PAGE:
May 22, 2024
In this visually stunning exploration, Jessica Horn and Laurence Sessou will traverse the traditional and contemporary realms of tattooing and scarification, revealing the deep connections between body markings, heritage, and the ways African women assert agency over their bodies and stories. In a discussion about their project, ‘the temple of her skin' Jessica and Laurence will explore the cultural significance, personal narratives, and artistic beauty of tattooing and scarification, offering insights into an often under-explored aspect of African women's expression and identity.
Instructor
Jessica Horn
Women's Rights Advocate
Lesson
9
:
Unravelling Fear and African Feminist Imagination
May 22, 2024
Pumla Dineo Gqola, renowned Chair for African Feminist Imagination at Nelson Mandela University, will delve into the intricate layers of feminist thought, literature, and liberation. Drawing upon her extensive body of work, including the pivotal texts "A Renegade Called Simphiwe," "Reflecting Rogue: Inside the Mind of a Feminist," and "Female Fear Factory," Pumla will guide participants through a profound exploration of the ways in which fear has been manufactured and utilised as a tool to suppress and control women's bodies and freedoms across history and cultures.
Instructor
Dr. Pumla Dineo Gqola
Writer & Academic
Lesson
11
:
Re-creating Ourselves Workshop
May 29, 2024
Join Doriana Diaz in a transformative exploration of self through the art of collage. This workshop transcends traditional craft, inviting you into the process of "Re-creating Ourselves" through visual praxis and thematic storytelling. Learners will be invited to reflect on the lessons they’ve learned throughout the course, as well as their own experiences, learning about how engaging with archives and forming ritualistic practices can provoke reflection on self-identity, evolution, and help shape our understanding of ourselves and our journey through life.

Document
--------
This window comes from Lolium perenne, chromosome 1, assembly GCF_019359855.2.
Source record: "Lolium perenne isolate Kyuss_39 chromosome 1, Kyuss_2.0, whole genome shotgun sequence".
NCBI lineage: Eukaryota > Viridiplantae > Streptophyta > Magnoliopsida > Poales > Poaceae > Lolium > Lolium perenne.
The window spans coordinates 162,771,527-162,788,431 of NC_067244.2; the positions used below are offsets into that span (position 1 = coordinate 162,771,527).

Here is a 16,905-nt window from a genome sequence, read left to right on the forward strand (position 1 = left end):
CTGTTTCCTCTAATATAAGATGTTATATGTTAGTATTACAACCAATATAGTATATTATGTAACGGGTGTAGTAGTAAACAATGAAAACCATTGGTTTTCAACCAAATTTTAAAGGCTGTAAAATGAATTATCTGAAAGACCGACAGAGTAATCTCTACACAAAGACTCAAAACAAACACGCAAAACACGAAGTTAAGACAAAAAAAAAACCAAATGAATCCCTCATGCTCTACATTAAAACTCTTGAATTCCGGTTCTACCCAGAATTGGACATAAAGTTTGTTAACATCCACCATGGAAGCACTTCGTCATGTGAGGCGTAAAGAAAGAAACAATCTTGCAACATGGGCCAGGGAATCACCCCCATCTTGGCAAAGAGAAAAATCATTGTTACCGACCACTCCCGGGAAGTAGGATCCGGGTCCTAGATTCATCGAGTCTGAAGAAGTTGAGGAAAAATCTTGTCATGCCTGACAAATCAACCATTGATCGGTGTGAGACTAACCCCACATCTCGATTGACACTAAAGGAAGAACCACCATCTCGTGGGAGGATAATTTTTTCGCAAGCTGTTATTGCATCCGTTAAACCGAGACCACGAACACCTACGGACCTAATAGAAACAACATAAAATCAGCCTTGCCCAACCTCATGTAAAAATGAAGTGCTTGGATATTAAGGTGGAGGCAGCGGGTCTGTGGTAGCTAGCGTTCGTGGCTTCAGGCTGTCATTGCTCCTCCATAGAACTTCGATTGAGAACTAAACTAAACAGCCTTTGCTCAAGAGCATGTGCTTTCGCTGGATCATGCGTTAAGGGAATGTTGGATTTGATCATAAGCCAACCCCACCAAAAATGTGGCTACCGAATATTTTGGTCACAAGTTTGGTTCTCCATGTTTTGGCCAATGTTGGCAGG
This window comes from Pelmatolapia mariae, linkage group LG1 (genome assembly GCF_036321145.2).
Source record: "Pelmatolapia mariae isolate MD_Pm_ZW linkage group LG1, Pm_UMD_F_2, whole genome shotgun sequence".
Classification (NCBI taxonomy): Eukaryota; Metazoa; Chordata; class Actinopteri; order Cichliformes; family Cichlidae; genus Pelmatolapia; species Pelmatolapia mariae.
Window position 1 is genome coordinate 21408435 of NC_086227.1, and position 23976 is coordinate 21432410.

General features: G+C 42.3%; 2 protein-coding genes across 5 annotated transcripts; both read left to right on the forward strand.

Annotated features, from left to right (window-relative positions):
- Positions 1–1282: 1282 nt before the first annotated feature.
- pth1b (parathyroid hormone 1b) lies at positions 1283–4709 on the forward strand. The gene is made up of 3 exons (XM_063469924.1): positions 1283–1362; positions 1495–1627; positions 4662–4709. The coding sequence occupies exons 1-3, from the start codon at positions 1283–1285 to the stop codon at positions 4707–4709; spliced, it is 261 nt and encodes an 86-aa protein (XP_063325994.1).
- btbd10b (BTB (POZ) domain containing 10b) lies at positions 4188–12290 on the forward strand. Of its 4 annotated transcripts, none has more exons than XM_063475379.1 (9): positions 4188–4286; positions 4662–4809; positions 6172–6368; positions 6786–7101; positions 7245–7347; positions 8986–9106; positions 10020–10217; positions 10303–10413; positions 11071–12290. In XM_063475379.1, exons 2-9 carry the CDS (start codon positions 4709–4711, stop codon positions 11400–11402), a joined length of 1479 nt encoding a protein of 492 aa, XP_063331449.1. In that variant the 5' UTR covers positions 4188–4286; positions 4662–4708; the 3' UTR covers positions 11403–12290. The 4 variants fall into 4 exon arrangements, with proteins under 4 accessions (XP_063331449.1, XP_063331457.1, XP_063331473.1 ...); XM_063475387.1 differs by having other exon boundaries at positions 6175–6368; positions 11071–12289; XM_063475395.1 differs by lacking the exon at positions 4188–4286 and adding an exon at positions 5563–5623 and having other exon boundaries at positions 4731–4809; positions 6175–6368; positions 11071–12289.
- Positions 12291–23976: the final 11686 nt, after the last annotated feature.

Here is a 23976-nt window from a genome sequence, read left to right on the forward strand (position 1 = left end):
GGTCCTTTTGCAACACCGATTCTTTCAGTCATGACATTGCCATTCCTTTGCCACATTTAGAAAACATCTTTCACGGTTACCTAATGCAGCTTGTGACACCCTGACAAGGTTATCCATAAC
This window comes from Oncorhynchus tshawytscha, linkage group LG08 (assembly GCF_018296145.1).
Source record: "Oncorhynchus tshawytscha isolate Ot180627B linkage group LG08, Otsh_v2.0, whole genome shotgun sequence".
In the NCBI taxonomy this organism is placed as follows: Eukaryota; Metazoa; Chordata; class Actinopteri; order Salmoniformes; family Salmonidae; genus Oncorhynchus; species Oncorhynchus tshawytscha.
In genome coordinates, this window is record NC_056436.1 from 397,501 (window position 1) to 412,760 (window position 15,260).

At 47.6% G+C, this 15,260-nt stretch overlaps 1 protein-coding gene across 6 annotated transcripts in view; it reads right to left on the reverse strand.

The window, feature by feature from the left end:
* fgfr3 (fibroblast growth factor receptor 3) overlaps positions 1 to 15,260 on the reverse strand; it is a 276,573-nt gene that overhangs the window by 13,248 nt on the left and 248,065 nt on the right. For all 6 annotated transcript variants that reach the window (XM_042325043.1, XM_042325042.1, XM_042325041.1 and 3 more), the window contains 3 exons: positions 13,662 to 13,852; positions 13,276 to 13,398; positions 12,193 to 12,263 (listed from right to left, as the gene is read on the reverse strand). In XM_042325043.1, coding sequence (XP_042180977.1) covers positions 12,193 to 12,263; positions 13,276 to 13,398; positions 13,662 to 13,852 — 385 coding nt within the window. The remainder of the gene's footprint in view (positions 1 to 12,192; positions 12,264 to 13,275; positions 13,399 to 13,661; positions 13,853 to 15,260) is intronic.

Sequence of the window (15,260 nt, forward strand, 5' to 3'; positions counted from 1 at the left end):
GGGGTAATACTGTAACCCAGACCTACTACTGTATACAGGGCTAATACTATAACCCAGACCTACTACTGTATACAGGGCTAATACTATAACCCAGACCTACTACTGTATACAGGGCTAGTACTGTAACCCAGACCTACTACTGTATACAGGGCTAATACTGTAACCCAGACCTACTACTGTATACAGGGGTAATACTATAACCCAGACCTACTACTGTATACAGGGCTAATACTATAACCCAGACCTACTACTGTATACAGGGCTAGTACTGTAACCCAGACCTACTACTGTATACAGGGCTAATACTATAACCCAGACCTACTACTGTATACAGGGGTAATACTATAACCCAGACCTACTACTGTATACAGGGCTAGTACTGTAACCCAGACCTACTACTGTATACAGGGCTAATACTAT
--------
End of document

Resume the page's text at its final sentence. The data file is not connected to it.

Instructor
Doriana Diaz
Artist, archivist, and memory worker

Meet our instructors

Jessica Horn
Women's Rights Advocate
Jessica Horn is a feminist activist, strategist and writer with roots in Uganda. With a background in medical anthropology her activist organising and writing has been rooted in the movement for embodied liberation. She has worked in women’s rights for two decades, supporting the struggle for women to live healthy, autonomous lives in their own bodies. With a passion for documenting African women’s lives and resistance, Jessica was co-founder and commissioning editor of Our Africa on openDemocracy.
Nana Darkoa Sekyiamah
Writer
Nana Darkoa Sekyiamah, celebrated for her groundbreaking work "The Sex Lives of African Women" and co-founder of "Adventures from the Bedrooms of African Women," is a pivotal voice in African women's sexual liberation and pleasure. In 2022, she was cited by the BBC in its list of 100 inspirational and influential women from around the world. In 2023, New Africa magazine listed her as one of 100 inspirational Africans.
Chika Unigwe
Writer
Chika Unigwe is an award-winning writer and Professor of Creative Writing at Georgia College. Born in Enugu, Nigeria, she is the author of four novels, including On Black Sisters Street and Night Dancer. Her short stories and essays have appeared in the New York Times, the Guardian, Guernica, Aeon and many others.
Laurence Sessou
Artist Muse and Bodywork Therapist
Laurence Sessou is a bodywork therapist, aromatherapist and an artist muse, with roots from the Republic of Benin, and has been practising for over 14 years. She is founder of Azoouiwa, a platform that champions the work of women activists, healers and creatives
Dr. Pumla Dineo Gqola
Writer & Academic
Pumla Dineo Gqola is a South African academic, writer, and gender activist, best known for her 2015 book Rape: A South African Nightmare, which won the 2016 Alan Paton Award. She is a professor of literature at Nelson Mandela University, where she holds the South African Research Chair in African Feminist Imaginations.
Kukily Afrofeminist Art Collective